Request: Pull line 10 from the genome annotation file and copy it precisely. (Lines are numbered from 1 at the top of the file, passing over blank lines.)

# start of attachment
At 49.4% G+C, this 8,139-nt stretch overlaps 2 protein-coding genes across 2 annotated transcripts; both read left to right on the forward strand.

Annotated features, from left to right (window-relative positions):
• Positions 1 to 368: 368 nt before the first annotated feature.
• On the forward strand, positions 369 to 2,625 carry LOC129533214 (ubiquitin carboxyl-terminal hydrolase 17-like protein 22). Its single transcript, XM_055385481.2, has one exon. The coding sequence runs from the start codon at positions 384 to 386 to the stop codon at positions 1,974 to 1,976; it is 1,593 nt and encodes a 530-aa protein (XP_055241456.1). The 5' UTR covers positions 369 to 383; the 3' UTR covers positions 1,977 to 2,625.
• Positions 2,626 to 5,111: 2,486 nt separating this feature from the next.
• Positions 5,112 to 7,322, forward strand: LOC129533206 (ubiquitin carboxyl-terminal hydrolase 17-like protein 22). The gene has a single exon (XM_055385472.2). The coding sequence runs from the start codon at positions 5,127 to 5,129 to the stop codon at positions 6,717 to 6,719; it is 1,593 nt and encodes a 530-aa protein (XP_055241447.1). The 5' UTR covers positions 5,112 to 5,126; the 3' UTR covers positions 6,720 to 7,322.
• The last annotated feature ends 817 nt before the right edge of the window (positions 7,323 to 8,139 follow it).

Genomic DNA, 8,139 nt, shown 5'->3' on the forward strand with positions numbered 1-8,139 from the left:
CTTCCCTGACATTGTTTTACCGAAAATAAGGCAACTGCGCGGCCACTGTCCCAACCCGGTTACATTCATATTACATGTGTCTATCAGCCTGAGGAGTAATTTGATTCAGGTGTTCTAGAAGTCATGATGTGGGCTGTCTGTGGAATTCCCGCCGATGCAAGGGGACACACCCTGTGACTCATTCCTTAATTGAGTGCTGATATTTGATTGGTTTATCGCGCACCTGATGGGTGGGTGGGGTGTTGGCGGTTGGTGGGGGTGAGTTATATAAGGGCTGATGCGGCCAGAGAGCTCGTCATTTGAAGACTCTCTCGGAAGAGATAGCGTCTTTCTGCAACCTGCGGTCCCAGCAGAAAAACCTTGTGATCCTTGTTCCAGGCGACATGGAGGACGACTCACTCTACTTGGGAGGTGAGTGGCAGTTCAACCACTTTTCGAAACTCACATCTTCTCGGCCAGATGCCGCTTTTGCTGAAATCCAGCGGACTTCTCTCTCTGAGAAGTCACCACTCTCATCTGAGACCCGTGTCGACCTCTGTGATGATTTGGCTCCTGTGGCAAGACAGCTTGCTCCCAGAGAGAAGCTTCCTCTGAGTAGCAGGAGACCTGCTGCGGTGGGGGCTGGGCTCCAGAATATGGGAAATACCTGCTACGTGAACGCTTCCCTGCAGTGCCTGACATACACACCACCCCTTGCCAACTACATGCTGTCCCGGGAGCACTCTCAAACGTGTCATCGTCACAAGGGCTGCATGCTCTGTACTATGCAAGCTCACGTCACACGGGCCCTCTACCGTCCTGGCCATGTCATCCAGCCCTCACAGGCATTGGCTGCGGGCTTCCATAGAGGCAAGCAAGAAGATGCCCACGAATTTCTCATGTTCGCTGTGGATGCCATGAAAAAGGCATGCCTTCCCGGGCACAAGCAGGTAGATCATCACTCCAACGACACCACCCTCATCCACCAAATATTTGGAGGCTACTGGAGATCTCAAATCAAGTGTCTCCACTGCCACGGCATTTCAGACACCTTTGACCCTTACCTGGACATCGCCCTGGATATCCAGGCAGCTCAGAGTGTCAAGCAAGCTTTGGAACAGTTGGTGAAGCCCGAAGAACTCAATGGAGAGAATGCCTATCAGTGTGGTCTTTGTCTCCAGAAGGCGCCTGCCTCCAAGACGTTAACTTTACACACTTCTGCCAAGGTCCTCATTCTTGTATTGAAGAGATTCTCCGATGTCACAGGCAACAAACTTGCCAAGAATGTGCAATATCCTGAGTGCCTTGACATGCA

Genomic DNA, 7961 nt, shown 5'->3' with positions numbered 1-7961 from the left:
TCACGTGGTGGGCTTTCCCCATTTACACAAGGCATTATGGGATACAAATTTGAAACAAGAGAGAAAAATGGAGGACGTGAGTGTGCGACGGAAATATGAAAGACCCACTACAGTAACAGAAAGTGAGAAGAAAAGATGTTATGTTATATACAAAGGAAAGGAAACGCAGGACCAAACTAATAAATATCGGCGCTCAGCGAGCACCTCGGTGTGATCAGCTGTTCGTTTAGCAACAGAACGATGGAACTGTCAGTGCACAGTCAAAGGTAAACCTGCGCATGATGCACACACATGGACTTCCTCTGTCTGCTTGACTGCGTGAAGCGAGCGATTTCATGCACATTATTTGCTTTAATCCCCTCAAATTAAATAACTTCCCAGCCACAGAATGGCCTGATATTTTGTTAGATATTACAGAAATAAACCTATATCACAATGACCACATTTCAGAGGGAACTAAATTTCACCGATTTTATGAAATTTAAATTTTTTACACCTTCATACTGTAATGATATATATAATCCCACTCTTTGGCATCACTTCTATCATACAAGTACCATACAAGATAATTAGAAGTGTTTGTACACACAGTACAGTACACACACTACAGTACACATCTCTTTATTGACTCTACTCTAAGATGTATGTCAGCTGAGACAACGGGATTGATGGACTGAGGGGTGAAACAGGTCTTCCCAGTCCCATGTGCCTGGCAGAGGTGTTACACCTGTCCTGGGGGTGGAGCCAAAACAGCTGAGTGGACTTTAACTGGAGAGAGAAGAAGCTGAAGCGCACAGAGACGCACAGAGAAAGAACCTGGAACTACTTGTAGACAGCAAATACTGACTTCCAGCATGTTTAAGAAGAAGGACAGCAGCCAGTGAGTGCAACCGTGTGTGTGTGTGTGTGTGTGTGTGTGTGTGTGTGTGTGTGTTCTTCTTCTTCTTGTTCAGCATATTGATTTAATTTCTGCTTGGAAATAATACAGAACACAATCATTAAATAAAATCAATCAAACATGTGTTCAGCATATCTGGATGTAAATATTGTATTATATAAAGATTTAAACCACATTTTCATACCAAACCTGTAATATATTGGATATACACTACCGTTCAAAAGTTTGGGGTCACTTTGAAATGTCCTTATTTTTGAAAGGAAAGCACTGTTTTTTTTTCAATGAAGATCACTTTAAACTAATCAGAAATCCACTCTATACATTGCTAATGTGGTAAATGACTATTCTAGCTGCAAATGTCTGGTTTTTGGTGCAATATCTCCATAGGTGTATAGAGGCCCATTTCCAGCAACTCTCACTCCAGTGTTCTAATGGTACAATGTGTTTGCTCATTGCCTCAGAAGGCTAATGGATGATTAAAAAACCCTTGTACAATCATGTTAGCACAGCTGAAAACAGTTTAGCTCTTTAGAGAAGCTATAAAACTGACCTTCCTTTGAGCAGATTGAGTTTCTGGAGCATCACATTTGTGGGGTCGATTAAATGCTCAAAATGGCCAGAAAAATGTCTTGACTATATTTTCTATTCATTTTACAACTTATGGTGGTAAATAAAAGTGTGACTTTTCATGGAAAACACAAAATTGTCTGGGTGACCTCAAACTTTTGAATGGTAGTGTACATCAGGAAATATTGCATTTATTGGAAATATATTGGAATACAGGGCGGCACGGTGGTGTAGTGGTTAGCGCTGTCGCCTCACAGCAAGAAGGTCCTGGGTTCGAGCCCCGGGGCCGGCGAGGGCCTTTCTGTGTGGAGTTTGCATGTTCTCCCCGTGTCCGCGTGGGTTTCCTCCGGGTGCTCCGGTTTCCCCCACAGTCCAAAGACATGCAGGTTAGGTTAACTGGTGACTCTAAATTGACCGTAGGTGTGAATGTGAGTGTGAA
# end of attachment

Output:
Genomic DNA, 7961 nt, shown 5'->3' with positions numbered 1-7961 from the left: